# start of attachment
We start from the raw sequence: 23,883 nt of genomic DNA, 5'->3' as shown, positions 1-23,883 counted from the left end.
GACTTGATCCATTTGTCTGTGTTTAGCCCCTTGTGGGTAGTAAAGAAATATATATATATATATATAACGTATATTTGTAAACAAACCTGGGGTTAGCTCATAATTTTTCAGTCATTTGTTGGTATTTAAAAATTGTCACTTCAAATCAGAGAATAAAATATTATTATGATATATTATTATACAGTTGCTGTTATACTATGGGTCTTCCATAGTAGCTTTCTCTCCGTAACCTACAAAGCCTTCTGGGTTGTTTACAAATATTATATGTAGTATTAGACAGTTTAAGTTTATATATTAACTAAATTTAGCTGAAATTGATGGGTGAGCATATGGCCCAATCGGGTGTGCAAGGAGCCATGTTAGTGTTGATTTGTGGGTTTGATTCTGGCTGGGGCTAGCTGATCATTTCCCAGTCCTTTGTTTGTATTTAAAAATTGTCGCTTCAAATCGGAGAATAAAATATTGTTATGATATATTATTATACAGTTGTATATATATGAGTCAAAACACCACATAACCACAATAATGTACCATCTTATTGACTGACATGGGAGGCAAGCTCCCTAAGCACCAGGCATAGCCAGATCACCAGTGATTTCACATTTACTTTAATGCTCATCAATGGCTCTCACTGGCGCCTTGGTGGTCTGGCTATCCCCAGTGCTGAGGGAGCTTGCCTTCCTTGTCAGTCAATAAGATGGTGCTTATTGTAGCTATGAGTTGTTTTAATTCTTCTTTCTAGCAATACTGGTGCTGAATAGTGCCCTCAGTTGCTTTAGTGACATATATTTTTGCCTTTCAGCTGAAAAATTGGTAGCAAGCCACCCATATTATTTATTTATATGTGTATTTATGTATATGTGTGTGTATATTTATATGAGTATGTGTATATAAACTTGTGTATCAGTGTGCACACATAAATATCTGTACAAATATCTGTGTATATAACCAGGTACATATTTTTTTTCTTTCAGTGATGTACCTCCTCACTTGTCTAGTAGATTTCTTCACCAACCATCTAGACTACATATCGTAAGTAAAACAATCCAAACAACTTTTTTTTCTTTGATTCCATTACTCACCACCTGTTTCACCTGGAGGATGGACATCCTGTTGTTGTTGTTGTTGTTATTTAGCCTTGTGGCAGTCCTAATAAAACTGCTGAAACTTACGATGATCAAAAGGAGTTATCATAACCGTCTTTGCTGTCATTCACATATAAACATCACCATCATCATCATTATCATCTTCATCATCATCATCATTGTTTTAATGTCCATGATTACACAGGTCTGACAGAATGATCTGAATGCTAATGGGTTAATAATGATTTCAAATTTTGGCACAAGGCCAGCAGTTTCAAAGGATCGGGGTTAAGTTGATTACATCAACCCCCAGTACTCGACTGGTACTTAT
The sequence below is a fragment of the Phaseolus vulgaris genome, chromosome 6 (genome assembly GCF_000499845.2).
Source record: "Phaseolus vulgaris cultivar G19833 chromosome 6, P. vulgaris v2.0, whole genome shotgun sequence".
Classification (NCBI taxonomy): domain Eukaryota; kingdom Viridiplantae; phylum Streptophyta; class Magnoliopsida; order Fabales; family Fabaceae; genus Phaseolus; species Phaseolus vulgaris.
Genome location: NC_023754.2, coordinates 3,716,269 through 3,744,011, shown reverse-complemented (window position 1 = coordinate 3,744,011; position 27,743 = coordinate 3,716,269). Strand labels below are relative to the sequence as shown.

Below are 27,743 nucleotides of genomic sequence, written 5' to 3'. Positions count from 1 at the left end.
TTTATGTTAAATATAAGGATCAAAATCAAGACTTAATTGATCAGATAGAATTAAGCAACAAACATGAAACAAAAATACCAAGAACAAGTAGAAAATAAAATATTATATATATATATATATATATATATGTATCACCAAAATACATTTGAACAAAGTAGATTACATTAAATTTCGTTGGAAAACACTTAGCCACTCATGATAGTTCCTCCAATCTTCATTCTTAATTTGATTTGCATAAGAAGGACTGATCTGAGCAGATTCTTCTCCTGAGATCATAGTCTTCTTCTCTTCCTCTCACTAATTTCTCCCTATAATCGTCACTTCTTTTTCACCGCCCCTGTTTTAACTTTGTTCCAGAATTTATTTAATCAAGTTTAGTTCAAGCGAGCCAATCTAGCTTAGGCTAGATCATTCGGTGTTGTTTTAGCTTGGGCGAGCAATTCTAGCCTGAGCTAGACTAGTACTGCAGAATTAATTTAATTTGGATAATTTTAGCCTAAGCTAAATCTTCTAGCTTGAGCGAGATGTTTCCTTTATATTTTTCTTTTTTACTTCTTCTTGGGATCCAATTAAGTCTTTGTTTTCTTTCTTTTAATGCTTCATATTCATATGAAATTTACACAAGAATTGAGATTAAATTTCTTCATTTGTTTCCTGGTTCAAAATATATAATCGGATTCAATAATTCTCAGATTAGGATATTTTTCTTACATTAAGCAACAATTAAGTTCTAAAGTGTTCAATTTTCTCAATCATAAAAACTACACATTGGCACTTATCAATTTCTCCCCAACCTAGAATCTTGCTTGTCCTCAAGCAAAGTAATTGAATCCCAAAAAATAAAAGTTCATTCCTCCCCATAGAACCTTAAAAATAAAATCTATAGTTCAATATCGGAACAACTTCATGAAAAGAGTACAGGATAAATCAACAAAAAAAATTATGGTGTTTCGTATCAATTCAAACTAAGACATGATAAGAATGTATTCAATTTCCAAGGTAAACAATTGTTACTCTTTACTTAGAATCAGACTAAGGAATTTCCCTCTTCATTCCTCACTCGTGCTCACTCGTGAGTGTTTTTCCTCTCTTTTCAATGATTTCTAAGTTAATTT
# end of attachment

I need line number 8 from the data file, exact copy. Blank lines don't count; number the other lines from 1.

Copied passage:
TTTATGTTAAATATAAGGATCAAAATCAAGACTTAATTGATCAGATAGAATTAAGCAACAAACATGAAACAAAAATACCAAGAACAAGTAGAAAATAAAATATTATATATATATATATATATATATATGTATCACCAAAATACATTTGAACAAAGTAGATTACATTAAATTTCGTTGGAAAACACTTAGCCACTCATGATAGTTCCTCCAATCTTCATTCTTAATTTGATTTGCATAAGAAGGACTGATCTGAGCAGATTCTTCTCCTGAGATCATAGTCTTCTTCTCTTCCTCTCACTAATTTCTCCCTATAATCGTCACTTCTTTTTCACCGCCCCTGTTTTAACTTTGTTCCAGAATTTATTTAATCAAGTTTAGTTCAAGCGAGCCAATCTAGCTTAGGCTAGATCATTCGGTGTTGTTTTAGCTTGGGCGAGCAATTCTAGCCTGAGCTAGACTAGTACTGCAGAATTAATTTAATTTGGATAATTTTAGCCTAAGCTAAATCTTCTAGCTTGAGCGAGATGTTTCCTTTATATTTTTCTTTTTTACTTCTTCTTGGGATCCAATTAAGTCTTTGTTTTCTTTCTTTTAATGCTTCATATTCATATGAAATTTACACAAGAATTGAGATTAAATTTCTTCATTTGTTTCCTGGTTCAAAATATATAATCGGATTCAATAATTCTCAGATTAGGATATTTTTCTTACATTAAGCAACAATTAAGTTCTAAAGTGTTCAATTTTCTCAATCATAAAAACTACACATTGGCACTTATCAATTTCTCCCCAACCTAGAATCTTGCTTGTCCTCAAGCAAAGTAATTGAATCCCAAAAAATAAAAGTTCATTCCTCCCCATAGAACCTTAAAAATAAAATCTATAGTTCAATATCGGAACAACTTCATGAAAAGAGTACAGGATAAATCAACAAAAAAAATTATGGTGTTTCGTATCAATTCAAACTAAGACATGATAAGAATGTATTCAATTTCCAAGGTAAACAATTGTTACTCTTTACTTAGAATCAGACTAAGGAATTTCCCTCTTCATTCCTCACTCGTGCTCACTCGTGAGTGTTTTTCCTCTCTTTTCAATGATTTCTAAGTTAATTT